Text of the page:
As for choosing what to read there are guidebooks to Puritan literature that can provide helpful places to start.[1] There are also a surprisingly large number of publishers making Puritan classics available today.[1] In particular, Banner of Truth’s ‘Puritan Paperbacks’ series is an affordable and accessible way to begin reading the Puritans.[3] My reading group has progressed through Thomas Watson’s Christian Man’s Picture, Richard Sibbes’ Bruised Reed, Edward Fisher’s Marrow of Modern Divinity, John Bunyan’s Pilgrim’s Progress, and William Perkins’ Art of Prophesying and Golden Chain. I have a long list of others I’m looking forward to getting into.

So choose something and get reading!


 Photo: wikipedia

[1] For a nearly comprehensive (but very accessible) guide to Puritans and their books see: Joel R. Beeke & Mark Jones. A Puritan Theology: Doctrine for Life. (Grand Rapids: Reformation Heritage Books, 2012). For a ‘greatest hits’ approach to good Puritan books: Kelly M. Kapic & Randall C. Gleason (eds.) The Devoted Life: An Invitation to the Puritan Classics. (Downers Grove: InterVarsity Press, 2004).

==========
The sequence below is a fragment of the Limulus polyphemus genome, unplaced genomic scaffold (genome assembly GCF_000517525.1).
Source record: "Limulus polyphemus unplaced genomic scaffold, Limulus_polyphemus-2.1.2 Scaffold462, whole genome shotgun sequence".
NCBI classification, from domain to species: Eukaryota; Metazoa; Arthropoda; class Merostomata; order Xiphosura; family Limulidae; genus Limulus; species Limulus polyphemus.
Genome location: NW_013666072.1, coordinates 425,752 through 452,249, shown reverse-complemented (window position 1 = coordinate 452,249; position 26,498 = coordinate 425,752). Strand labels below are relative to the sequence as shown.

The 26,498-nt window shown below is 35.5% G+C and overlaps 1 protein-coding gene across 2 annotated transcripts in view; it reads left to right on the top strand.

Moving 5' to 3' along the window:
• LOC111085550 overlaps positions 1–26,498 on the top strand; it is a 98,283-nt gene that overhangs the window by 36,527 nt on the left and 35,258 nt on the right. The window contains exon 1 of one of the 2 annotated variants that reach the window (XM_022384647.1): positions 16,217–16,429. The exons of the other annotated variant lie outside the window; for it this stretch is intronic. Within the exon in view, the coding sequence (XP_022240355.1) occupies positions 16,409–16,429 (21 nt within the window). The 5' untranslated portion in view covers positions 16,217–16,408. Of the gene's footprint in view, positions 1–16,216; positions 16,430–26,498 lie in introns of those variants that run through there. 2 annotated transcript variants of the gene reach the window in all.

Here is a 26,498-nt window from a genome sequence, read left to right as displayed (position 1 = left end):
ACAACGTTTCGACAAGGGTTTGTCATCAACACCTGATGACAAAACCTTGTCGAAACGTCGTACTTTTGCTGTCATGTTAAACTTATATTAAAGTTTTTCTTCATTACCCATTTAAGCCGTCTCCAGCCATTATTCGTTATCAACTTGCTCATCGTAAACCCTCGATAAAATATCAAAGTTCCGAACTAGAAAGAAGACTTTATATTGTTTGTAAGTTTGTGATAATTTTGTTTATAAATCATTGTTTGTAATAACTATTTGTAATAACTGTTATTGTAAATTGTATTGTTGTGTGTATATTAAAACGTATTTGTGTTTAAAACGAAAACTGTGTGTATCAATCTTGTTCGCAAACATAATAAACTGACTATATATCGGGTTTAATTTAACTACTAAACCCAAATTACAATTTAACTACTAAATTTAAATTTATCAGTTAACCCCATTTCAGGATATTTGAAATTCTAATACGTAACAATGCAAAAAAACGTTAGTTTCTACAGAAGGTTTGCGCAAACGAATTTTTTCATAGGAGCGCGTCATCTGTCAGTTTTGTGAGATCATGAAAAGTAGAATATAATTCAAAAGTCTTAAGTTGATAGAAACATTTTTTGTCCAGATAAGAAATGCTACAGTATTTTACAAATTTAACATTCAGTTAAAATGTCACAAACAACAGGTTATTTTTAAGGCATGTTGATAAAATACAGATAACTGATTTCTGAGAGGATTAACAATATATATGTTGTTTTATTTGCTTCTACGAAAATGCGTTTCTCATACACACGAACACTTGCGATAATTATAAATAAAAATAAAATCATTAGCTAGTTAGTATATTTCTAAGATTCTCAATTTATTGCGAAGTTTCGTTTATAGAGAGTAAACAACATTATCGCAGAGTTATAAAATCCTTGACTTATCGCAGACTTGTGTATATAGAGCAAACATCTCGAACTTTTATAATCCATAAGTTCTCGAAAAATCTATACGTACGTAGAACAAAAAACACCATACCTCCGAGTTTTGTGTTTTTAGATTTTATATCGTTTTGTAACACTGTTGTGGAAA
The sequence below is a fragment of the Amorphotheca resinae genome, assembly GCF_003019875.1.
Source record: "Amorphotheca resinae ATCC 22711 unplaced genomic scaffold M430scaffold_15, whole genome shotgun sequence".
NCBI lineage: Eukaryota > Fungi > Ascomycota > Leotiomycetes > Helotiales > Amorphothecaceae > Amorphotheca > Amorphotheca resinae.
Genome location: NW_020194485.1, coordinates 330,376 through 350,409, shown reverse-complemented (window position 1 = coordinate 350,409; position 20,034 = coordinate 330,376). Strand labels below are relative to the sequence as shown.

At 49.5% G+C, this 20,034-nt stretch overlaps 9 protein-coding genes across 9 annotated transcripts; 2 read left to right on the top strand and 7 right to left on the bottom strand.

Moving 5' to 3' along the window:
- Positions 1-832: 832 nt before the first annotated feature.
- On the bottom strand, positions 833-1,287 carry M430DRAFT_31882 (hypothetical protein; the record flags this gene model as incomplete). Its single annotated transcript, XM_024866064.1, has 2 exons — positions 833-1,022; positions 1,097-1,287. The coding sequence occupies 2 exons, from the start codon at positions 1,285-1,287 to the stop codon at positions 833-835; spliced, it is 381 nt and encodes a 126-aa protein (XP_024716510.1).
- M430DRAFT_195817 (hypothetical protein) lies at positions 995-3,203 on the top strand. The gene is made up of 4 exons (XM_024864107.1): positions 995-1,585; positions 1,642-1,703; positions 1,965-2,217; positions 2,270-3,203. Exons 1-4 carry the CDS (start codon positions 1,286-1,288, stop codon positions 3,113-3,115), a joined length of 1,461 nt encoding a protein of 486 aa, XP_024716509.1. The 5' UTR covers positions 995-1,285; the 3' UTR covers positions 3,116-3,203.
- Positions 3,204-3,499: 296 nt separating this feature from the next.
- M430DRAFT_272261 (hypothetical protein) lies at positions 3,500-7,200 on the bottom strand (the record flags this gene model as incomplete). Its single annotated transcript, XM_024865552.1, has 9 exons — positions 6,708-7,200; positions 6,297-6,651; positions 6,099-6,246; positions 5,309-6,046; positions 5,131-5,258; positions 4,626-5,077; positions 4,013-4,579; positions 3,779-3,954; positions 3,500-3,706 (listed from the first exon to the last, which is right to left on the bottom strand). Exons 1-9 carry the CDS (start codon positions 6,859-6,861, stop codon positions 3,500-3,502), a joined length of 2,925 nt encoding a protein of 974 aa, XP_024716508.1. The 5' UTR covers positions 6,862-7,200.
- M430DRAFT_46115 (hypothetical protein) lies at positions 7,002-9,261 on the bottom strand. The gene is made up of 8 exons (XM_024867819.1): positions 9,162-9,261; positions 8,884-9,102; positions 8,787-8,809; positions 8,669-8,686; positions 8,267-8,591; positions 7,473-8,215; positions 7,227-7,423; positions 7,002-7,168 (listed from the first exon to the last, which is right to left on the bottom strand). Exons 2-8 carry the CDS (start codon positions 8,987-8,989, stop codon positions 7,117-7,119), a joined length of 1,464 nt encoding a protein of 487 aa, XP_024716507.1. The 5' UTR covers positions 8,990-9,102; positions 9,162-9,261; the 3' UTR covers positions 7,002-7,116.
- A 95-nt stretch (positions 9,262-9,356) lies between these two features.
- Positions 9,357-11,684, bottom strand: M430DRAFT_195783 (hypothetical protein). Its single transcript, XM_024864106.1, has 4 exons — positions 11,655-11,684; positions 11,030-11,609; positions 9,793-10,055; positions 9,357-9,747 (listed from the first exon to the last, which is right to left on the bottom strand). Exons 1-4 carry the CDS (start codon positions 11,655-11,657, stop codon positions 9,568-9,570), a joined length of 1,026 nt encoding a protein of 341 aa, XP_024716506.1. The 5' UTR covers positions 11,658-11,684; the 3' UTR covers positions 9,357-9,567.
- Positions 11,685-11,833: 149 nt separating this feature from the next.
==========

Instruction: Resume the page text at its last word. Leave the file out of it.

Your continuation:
[2] E.g. Banner of Truth (https://banneroftruth.org), Reformed Heritage Books (https://www.heritagebooks.org/). For eBooks see: Puritan Library (http://www.puritanlibrary.com), Post-Reformation Digital Library (http://www.prdl.org/), A Puritan’s Mind (https://www.apuritansmind.com), Still Waters Revival Books (http://www.puritandownloads.com/). 

[3] http://puritanpaperbacks.com/